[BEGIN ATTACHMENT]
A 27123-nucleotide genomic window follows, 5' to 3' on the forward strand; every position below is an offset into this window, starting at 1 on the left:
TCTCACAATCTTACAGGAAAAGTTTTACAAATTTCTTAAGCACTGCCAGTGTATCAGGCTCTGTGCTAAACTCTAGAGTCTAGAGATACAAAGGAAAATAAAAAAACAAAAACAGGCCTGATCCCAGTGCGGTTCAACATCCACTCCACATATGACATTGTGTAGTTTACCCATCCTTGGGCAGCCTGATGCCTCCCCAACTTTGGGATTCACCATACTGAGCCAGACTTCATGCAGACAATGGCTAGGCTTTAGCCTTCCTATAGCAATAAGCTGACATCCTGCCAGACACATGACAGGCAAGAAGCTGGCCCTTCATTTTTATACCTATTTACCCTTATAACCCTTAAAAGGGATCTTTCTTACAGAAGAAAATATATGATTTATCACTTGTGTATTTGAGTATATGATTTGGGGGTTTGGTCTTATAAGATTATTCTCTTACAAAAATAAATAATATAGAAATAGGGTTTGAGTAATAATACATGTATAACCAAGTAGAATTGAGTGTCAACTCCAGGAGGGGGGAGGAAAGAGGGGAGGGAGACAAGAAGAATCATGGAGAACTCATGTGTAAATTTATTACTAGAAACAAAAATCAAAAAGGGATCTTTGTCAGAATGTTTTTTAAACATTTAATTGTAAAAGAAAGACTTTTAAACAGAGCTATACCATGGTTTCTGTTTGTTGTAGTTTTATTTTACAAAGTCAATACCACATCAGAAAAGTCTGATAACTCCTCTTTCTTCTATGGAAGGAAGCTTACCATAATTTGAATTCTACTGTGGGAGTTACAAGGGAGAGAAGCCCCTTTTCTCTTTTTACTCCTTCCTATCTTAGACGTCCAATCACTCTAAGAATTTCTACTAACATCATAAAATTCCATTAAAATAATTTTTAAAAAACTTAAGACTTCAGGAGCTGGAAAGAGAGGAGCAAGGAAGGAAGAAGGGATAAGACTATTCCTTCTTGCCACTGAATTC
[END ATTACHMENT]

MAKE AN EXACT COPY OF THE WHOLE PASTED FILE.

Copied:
A 27123-nucleotide genomic window follows, 5' to 3' on the forward strand; every position below is an offset into this window, starting at 1 on the left:
TCTCACAATCTTACAGGAAAAGTTTTACAAATTTCTTAAGCACTGCCAGTGTATCAGGCTCTGTGCTAAACTCTAGAGTCTAGAGATACAAAGGAAAATAAAAAAACAAAAACAGGCCTGATCCCAGTGCGGTTCAACATCCACTCCACATATGACATTGTGTAGTTTACCCATCCTTGGGCAGCCTGATGCCTCCCCAACTTTGGGATTCACCATACTGAGCCAGACTTCATGCAGACAATGGCTAGGCTTTAGCCTTCCTATAGCAATAAGCTGACATCCTGCCAGACACATGACAGGCAAGAAGCTGGCCCTTCATTTTTATACCTATTTACCCTTATAACCCTTAAAAGGGATCTTTCTTACAGAAGAAAATATATGATTTATCACTTGTGTATTTGAGTATATGATTTGGGGGTTTGGTCTTATAAGATTATTCTCTTACAAAAATAAATAATATAGAAATAGGGTTTGAGTAATAATACATGTATAACCAAGTAGAATTGAGTGTCAACTCCAGGAGGGGGGAGGAAAGAGGGGAGGGAGACAAGAAGAATCATGGAGAACTCATGTGTAAATTTATTACTAGAAACAAAAATCAAAAAGGGATCTTTGTCAGAATGTTTTTTAAACATTTAATTGTAAAAGAAAGACTTTTAAACAGAGCTATACCATGGTTTCTGTTTGTTGTAGTTTTATTTTACAAAGTCAATACCACATCAGAAAAGTCTGATAACTCCTCTTTCTTCTATGGAAGGAAGCTTACCATAATTTGAATTCTACTGTGGGAGTTACAAGGGAGAGAAGCCCCTTTTCTCTTTTTACTCCTTCCTATCTTAGACGTCCAATCACTCTAAGAATTTCTACTAACATCATAAAATTCCATTAAAATAATTTTTAAAAAACTTAAGACTTCAGGAGCTGGAAAGAGAGGAGCAAGGAAGGAAGAAGGGATAAGACTATTCCTTCTTGCCACTGAATTC